A Horse Race of Liquid Alternatives

Portfolio Protection via Liquid Alts?

June 2019. Reading Time: 10 Minutes. Author: Nicolas Rabener.


  • Investors can access alternative strategies via mutual funds and ETFs
  • Most of these show moderate to high correlations to equities, which is concerning
  • Bonds would have been a better diversifier in recent years


Investing is challenging as it is complex and complicated, which requires continuous learning and updating of mental frameworks. Conflicts and contradictions are found everywhere. For example, data from the mutual fund industry shows that most funds fail to outperform their benchmarks, but investors in hedge funds allocate primarily for alpha generation as shown by the latest JP Morgan industry survey. If mutual funds do not generate any alpha, why should hedge funds? (read Hedge Fund Factor Exposure & Alternatives)

Perhaps the assumption is that hedge funds have more flexibility with regards to investing, which provides greater opportunity to generate alpha. However, they also charge high fees that directly reduce alpha. Fortunately for investors, many classical hedge fund strategies have become available in low-cost mutual fund and ETF formats, which might represent the best of both worlds.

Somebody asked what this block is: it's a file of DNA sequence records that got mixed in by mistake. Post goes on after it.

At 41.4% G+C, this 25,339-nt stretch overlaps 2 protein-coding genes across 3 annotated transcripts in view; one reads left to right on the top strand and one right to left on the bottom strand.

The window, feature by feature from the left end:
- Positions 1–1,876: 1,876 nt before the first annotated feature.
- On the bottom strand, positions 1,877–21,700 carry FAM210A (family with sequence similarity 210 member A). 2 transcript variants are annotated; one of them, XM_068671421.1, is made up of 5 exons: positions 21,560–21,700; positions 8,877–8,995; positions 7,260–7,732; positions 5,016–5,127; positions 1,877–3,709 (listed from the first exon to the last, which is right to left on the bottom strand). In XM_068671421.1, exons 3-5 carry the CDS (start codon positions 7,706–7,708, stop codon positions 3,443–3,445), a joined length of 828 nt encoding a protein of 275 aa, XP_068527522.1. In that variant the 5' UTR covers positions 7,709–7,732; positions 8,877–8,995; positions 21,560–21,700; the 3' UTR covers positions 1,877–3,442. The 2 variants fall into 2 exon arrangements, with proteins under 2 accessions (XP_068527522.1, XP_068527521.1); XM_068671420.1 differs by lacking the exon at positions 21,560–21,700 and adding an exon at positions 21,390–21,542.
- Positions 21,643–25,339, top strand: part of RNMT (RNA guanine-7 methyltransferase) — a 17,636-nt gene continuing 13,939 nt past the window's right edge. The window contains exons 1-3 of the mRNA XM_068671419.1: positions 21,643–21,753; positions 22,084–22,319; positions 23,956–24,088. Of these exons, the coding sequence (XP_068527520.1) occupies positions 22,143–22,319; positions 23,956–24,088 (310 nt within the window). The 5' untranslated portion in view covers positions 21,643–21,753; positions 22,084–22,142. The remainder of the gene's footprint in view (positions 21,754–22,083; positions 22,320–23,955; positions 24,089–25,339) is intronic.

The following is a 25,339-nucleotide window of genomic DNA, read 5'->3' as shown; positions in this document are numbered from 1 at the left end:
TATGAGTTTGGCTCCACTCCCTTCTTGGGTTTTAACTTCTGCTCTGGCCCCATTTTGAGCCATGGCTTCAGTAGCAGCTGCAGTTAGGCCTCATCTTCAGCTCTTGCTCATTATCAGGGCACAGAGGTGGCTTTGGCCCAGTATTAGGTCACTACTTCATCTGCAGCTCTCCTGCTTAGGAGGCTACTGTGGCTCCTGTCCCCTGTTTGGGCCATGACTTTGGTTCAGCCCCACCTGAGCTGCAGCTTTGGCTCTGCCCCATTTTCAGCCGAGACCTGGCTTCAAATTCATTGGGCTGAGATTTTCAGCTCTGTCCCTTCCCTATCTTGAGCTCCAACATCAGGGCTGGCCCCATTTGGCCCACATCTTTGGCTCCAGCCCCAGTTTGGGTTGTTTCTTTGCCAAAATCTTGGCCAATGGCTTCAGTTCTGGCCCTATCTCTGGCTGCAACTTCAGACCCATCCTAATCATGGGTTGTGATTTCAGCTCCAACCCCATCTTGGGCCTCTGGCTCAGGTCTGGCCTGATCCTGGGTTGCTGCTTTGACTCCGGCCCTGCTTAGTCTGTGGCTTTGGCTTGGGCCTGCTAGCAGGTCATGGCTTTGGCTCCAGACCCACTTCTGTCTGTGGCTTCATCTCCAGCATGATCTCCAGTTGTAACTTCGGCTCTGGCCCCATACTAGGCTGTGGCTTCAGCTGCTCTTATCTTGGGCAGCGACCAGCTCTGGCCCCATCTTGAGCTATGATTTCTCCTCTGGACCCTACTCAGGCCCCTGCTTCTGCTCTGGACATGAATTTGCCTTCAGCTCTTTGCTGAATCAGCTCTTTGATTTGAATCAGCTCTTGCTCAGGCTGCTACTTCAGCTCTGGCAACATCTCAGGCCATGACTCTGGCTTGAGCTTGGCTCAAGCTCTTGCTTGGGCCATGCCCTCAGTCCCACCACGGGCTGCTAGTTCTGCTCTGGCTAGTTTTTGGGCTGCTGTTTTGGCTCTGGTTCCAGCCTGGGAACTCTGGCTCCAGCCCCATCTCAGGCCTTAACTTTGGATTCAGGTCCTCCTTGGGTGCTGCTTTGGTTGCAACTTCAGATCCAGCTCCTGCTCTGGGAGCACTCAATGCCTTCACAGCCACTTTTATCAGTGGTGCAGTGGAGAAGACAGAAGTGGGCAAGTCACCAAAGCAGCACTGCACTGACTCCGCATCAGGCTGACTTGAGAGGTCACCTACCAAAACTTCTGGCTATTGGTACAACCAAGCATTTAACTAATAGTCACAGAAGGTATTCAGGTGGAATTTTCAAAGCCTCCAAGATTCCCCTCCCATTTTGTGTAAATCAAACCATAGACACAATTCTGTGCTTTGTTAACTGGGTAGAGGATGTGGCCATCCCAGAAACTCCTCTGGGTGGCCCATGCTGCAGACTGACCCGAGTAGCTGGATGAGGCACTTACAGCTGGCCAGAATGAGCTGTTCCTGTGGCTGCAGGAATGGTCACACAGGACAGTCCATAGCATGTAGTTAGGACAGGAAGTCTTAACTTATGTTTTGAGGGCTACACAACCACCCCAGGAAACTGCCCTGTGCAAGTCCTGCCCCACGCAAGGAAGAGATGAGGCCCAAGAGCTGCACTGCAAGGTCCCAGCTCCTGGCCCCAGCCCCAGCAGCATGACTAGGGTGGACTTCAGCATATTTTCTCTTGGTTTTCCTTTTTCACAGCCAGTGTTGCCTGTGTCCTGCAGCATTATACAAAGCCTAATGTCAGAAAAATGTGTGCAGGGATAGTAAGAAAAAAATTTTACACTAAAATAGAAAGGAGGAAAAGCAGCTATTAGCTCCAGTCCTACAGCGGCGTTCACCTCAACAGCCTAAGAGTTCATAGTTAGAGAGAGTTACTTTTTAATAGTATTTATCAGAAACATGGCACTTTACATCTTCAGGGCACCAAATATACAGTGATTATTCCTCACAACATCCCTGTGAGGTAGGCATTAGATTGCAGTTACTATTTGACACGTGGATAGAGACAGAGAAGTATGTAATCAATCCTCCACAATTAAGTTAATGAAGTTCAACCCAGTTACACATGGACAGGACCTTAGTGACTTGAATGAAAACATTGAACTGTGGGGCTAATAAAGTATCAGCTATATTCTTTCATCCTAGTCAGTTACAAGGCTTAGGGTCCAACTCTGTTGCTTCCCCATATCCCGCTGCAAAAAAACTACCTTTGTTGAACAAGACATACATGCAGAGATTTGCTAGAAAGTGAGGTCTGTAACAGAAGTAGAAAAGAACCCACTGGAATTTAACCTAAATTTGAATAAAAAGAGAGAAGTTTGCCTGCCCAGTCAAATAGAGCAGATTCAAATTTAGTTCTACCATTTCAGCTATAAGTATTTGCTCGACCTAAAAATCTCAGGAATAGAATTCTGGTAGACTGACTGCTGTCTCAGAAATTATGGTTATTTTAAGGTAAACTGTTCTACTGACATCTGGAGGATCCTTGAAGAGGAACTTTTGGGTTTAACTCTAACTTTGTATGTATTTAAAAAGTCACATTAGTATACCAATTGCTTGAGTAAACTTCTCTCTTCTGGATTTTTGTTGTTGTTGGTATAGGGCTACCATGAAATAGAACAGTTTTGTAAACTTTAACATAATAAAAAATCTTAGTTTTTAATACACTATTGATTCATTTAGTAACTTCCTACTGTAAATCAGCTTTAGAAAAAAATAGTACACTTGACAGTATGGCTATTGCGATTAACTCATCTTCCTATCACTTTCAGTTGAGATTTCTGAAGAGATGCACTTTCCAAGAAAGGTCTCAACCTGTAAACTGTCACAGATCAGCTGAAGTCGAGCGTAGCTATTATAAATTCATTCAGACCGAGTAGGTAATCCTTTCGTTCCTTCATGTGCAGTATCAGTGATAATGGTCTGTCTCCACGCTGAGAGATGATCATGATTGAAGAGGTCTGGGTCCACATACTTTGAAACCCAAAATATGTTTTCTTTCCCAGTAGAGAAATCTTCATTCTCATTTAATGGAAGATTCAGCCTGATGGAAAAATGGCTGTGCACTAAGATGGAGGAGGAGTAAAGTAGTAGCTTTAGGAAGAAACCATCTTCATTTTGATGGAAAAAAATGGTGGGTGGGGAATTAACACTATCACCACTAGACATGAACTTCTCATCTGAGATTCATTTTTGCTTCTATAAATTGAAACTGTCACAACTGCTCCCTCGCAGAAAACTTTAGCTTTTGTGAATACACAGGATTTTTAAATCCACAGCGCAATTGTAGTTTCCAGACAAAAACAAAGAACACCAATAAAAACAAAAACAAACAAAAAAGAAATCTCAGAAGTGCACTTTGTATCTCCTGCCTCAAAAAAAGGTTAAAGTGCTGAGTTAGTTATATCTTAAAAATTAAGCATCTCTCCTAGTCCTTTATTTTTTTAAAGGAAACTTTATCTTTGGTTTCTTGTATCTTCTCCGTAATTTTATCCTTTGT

In this short research note, we will compare liquid alternatives and evaluate the benefits of adding these to an equity portfolio.


We define the universe of liquid alternatives quite broadly and include classic hedge fund strategies such as long-short equity as well as option-based strategies. The key criterion is that they are available via mutual funds or ETFs and therefore accessible for all investors. We create equal-weighted indices for the different categories and have data for all strategies from 2011 onwards (read Liquid Alternatives: Alternative Enough?).

We observe that nearly all liquid alternatives generated positive risk-adjusted returns since 2011, except for market neutral and managed futures ETFs. It is somewhat unusual to see that market neutral ETFs generated negative while market neutral mutual funds generated